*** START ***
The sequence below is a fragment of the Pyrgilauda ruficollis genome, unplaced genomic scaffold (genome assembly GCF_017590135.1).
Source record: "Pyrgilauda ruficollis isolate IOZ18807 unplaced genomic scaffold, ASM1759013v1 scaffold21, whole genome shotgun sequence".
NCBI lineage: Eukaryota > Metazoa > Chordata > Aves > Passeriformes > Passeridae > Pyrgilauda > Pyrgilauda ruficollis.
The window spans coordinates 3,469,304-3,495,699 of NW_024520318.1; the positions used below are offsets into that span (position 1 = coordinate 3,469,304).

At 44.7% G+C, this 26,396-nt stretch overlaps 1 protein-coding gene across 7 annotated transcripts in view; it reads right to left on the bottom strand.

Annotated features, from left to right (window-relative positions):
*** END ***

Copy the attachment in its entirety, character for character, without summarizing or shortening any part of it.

The sequence below is a fragment of the Pyrgilauda ruficollis genome, unplaced genomic scaffold (genome assembly GCF_017590135.1).
Source record: "Pyrgilauda ruficollis isolate IOZ18807 unplaced genomic scaffold, ASM1759013v1 scaffold21, whole genome shotgun sequence".
NCBI lineage: Eukaryota > Metazoa > Chordata > Aves > Passeriformes > Passeridae > Pyrgilauda > Pyrgilauda ruficollis.
The window spans coordinates 3,469,304-3,495,699 of NW_024520318.1; the positions used below are offsets into that span (position 1 = coordinate 3,469,304).

At 44.7% G+C, this 26,396-nt stretch overlaps 1 protein-coding gene across 7 annotated transcripts in view; it reads right to left on the bottom strand.

Annotated features, from left to right (window-relative positions):